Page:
On Thu, Aug 22, 2013 at 1:20 AM, Daira Hopwood <da...@jacaranda.org> wrote:

> On 20/08/13 19:26, Phillip Hallam-Baker wrote:
> > It is almost certain that most uses of EC would not infringe the
> remaining patents.
> >
> > But the patent holder can force anyone attempting to use them to spend
> about $3-5 million
> > to defend their right to use EC and so there is very little incentive to
> do so given that
> > RSA 2048 is sufficient for almost any need.
> In principle there's no way to be sure of anything being free from
> patents, so why treat
> EC as a special case? Seems like you're just doing Certicom's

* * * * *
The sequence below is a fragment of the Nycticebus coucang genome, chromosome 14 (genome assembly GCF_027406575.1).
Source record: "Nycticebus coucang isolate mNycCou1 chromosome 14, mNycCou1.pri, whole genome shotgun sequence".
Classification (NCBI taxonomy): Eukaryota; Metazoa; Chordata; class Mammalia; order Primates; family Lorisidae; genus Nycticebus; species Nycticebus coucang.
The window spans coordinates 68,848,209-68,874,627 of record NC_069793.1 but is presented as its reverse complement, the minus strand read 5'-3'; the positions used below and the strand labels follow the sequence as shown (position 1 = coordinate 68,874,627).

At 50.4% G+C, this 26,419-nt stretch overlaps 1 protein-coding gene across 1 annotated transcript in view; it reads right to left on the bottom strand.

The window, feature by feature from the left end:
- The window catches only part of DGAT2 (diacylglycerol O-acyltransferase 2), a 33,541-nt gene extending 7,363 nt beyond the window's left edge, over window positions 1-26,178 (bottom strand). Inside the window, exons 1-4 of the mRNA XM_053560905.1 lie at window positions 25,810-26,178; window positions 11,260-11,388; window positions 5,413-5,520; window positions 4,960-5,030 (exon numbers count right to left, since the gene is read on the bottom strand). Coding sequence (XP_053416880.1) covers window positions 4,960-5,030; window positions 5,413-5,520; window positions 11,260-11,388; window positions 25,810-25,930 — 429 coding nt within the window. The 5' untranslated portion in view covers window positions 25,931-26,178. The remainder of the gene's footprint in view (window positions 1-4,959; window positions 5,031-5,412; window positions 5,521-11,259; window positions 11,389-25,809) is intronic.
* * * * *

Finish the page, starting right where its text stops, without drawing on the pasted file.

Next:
> FUD-spreading for them :-(

Given that I am an expert witness specialising in finding prior art for
patent defences, my original post was a statement against interest as I
would be in with a good shot of getting a $100K gig if someone did decided
to test patentability of EC.

There is no way to be sure that anything is free of patents, but in this
case we are pretty sure that there will be a suit.

This is not an exception to the usual approach either, quite a few of my
design proposals in IETF have been shot down as 'too clever', i.e. someone
might have filed a patent.

What worries me on the Certicom patents is whether the 20 year from filing
or 17 years from issue applies since they are continuations in part on a
filing made prior to 7 June 1995.

Website: http://hallambaker.com/
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